Like so many of the other large and successful mines in the Camborne-Redruth area, there are very few remains of Carn Brea mine. It formed in 1832 following the amalgamation of a number of small works: Wheal Fanny, Tregajorran, Barncoose and Wheal Druid, becoming the largest sett in the area. From its inception, the mine was incredibly successful, with 10,372 tons of copper being sold in 1847 for £73,445, 6.65% of the copper production in Devon and Cornwall that year. However, this didn’t last for long, with copper production declining from the 1850’s onwards, while tin production did increase. From 1860, the Tregajorran section was the deepest, while Barncoose produced the most tin. Running costs of the mine remained high due to the number of shafts and cost of powering all the engines that went with them. In 1873 the Barncoose section was abandoned entirely due to mounting costs. In 1892 the mine had 18 steam engines and 27 boilers .
1896 saw Carn Brea amalgamated with its neighbours Tincroft and Cook’s Kitchen, becoming Carn Brea and Tincroft Mine. However, while the output from the sett increased, profits continued to dip, partly caused by the use of increasingly elderly machinery. The Carn Brea section of the mine was closed for good in 1913-14, with the remainder of Tincroft shutting in 1921.
The only prominent feature left on the mine site it the remains of the 32-inch stamps and its chimney. Built in 1837, originally to drive 41 heads of stamps, but eventually had 84 running by 1850. The boiler house would have stood at the rear and housed four boilers, however there is no evidence of this remaining apart from the unique telescope stack. During the stabilisation of the stack, blue bricks replaced the old Bridgwater red bricks
Another 34-inch stamps was built just to the south-west in 1871-2, which together with the remaining stamps ran 208 heads of stamps. No trace of this remains today.
Output for the mine during its working was substantial.
Between 1833-96 it produced 237,493 tons of 7.5% copper, 29,600 tons of tin, 4,140 tons of arsenic and 390 tons of mispickel.
As Carn Brea and Tincroft after 1906 produced ,3142 tons of arsenic and 390 tons of wolfram. Up til 1912 it also made 938 tons of tin, 277 tons of arsenic and 12 tons of wolfram.
The mining sett has a lot of shafts (or did), and due to its amalgamations this can be a tad confusing.
These can include: Harvey’s Engine (335-fathoms/316m), Martin’s East (350-fathoms/640m), Downright (335-fathoms/316m), Chappels, Highburrow, Highburrow East (390-fathoms/713m), Highburrow West (325-fathoms/594m), Dunkin’s, Martin’s, Roger’s, Old Sump, Western, Fanny, New (228-fathoms/417m), Miner’s, Teague’s, Trestrail’s, Polkinghorn’s, Pearce’s, Poddler’s, Man Engine, Monument (140-fathoms/256m), Barker’s, Druid Engine and MacDonald’s (96-fathoms/175m).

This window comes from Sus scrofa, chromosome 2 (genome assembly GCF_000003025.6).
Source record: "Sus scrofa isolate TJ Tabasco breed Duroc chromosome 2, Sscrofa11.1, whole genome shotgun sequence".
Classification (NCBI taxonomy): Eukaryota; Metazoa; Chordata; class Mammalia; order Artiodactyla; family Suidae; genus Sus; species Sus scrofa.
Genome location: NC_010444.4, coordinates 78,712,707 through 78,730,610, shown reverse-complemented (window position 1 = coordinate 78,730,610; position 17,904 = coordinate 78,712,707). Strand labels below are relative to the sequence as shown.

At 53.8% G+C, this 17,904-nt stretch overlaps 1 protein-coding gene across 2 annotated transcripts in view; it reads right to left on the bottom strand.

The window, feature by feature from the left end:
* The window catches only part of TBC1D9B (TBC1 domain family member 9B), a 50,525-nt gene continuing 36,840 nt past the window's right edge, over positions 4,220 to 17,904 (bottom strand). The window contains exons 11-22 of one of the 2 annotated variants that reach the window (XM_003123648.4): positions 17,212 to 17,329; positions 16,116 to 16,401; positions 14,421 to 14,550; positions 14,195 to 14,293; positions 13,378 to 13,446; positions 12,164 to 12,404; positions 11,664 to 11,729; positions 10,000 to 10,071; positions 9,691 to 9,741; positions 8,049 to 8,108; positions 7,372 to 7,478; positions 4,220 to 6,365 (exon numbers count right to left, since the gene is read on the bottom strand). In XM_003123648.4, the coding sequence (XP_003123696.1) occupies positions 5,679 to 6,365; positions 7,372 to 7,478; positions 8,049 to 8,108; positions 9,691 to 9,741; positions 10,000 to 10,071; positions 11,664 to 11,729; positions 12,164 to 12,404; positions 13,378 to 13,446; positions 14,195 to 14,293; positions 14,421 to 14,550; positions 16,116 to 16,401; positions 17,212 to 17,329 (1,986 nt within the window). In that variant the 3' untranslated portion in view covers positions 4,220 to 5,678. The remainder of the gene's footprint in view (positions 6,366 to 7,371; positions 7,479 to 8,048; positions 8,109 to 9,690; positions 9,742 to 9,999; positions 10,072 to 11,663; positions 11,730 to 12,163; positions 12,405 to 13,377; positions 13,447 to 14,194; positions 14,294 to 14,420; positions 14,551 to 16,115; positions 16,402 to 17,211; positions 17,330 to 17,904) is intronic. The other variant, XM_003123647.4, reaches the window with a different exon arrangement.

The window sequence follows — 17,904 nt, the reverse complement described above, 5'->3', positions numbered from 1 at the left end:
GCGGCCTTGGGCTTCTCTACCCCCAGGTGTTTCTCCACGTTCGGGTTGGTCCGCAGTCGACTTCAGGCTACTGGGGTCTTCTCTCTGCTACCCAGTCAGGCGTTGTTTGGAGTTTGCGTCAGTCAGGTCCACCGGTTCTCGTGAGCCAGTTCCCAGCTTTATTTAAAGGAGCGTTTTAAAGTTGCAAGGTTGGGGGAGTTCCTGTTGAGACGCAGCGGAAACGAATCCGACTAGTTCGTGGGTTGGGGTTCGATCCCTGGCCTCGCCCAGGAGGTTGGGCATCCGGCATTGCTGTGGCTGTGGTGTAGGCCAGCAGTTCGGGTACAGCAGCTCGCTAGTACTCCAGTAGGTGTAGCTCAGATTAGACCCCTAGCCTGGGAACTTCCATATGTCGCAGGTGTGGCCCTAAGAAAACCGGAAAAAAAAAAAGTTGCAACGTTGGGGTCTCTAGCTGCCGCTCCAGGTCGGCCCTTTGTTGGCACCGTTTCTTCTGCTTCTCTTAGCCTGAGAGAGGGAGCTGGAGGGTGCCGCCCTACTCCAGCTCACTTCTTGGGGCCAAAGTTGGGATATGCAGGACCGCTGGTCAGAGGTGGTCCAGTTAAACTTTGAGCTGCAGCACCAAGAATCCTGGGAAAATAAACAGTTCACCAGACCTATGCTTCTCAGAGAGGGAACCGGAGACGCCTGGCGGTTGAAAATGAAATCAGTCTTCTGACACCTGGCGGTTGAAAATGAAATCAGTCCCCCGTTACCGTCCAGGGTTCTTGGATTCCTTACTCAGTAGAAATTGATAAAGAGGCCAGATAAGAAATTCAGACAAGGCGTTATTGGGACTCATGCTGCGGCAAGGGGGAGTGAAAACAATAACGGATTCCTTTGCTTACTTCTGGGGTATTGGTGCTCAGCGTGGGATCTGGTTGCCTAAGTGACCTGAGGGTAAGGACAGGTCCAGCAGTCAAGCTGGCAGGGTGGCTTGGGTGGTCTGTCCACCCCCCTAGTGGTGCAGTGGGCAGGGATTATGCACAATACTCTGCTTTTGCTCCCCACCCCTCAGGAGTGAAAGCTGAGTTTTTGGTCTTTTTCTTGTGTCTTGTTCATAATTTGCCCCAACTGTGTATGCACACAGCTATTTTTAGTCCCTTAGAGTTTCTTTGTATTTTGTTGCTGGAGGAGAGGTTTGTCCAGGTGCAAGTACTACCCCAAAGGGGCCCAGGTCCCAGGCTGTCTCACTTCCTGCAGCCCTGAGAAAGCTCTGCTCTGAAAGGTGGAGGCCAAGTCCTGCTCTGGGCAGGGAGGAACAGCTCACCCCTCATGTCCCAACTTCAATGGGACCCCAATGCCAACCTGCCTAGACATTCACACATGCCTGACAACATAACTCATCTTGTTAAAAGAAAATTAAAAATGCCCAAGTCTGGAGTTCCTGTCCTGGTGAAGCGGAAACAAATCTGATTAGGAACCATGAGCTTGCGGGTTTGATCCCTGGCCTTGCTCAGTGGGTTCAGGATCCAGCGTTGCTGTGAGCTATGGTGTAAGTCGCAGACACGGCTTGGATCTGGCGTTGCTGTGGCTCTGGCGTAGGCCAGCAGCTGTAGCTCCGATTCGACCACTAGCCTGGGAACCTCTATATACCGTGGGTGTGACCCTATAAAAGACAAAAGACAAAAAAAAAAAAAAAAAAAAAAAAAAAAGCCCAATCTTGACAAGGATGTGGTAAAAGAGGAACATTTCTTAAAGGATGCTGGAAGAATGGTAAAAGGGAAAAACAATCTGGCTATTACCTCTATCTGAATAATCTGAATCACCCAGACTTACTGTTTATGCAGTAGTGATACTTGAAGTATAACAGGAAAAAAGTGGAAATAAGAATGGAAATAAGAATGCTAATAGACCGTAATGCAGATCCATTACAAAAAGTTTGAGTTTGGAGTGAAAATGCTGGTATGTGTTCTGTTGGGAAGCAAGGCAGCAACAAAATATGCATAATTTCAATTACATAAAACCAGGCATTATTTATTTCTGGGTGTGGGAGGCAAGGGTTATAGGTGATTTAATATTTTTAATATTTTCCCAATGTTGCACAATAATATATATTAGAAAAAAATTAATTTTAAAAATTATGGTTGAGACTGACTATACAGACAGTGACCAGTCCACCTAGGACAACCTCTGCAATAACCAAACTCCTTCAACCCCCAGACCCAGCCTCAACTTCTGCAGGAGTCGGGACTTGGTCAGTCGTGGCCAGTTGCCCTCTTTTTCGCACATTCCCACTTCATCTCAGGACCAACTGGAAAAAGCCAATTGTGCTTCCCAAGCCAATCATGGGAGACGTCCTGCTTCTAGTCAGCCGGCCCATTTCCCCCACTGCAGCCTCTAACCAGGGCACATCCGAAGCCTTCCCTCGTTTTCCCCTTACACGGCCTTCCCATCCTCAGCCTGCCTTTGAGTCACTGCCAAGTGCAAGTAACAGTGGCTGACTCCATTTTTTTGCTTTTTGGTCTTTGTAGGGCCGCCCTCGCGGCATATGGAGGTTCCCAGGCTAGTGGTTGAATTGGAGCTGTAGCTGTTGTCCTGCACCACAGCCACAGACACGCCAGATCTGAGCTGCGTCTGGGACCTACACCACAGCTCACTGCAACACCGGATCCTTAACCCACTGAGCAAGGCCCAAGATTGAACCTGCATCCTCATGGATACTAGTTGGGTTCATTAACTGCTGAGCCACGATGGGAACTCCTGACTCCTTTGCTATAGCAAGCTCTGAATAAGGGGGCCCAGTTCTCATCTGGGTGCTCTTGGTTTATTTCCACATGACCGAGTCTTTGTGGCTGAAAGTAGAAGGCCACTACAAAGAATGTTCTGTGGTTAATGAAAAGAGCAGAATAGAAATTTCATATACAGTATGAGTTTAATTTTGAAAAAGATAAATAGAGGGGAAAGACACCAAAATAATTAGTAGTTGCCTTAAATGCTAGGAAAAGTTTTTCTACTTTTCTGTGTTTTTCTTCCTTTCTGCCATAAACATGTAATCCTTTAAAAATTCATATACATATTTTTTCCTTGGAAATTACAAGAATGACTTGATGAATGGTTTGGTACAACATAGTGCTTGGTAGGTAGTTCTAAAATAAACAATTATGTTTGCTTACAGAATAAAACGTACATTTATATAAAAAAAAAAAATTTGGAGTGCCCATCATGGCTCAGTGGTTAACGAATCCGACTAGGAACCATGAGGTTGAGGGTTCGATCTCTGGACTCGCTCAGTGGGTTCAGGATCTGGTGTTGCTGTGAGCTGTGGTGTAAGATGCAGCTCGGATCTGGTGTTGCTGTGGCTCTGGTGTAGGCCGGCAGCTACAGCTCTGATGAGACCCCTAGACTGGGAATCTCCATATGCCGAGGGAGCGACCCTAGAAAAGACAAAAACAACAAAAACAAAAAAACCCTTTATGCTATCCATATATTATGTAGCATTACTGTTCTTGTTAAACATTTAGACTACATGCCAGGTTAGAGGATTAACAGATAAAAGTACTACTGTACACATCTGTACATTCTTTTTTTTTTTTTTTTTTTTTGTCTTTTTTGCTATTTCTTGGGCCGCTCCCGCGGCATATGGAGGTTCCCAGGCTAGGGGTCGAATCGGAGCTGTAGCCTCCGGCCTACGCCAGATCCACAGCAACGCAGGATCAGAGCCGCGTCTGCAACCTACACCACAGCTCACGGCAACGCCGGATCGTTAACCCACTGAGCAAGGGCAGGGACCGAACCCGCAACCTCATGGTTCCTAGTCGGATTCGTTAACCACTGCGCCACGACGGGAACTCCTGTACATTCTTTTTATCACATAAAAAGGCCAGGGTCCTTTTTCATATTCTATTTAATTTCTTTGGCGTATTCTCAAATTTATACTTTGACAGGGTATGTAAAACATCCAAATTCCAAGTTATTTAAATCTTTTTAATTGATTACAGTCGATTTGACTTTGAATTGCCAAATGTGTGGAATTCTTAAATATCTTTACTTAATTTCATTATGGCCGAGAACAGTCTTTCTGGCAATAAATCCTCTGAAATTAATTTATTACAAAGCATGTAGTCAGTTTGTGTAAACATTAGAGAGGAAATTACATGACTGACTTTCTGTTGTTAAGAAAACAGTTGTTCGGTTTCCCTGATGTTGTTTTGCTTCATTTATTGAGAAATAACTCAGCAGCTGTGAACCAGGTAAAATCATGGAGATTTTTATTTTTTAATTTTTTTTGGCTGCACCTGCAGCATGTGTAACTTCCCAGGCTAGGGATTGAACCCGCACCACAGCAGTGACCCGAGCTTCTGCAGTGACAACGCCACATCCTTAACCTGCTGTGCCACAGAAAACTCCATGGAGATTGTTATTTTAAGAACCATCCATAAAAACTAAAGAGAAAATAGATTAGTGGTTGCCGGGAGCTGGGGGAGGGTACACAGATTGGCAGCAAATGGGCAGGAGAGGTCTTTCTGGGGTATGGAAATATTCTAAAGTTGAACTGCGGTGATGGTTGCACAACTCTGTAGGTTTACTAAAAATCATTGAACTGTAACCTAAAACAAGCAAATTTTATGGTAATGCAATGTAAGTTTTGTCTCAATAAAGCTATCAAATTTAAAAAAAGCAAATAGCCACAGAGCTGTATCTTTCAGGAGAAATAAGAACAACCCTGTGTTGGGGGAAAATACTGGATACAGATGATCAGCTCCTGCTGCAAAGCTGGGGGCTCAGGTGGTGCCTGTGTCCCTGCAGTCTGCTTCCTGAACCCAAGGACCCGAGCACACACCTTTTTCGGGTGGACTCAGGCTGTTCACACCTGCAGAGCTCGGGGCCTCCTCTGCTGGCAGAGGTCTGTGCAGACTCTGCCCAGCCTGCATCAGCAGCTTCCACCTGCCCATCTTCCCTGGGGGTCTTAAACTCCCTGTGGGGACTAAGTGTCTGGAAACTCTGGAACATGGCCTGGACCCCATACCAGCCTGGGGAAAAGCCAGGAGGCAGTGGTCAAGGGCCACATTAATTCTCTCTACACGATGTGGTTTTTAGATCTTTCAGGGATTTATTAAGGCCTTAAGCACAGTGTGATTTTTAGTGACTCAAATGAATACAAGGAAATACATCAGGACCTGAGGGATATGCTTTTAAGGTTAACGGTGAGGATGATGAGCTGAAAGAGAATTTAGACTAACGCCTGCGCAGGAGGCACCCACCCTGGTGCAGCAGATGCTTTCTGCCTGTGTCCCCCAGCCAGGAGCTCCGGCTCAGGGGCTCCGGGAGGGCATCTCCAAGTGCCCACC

Very few of theses shafts have any evidence of their existence remain
The only real prominent feature is that of the stamps engine photographed. The dressing floor associate with the stamps would have stood behind this engine, but most of it has now been built over. Other shafts and buildings have also been built over or destroyed.
The engine house is on private land, but can be clearly seen from the public footpath that runs along side.
Brown, K. and Acton, B. (2007) Exploring Cornish Mines: Volume One. 4th edn. Truro: Landfall.
Cornwall Archaeological Unit (1991) Engine House Assessment: Mineral Tramways Project. Available at: http://map.cornwall.gov.uk/reports_event_record/1991/1991R008.pdf(Accessed: 17 March 2018).
Dines, H. G. (1956) The metalliferous mining regions of south-west England. British Geological Survey.
Hamilton-Jenkin, A. K. (1963) Mines and Miners of Cornwall: X Camborne. Truro: Truro Bookshop.
Morrison, T. (1980) Cornwall’s central mines : the northern district, 1810-1895. Penzance: A. Hodge.
Nance, D. and Brown, K. (2014) A complete guide to the engine houses of West Cornwall.Gloucestershire: Lightmoor Press.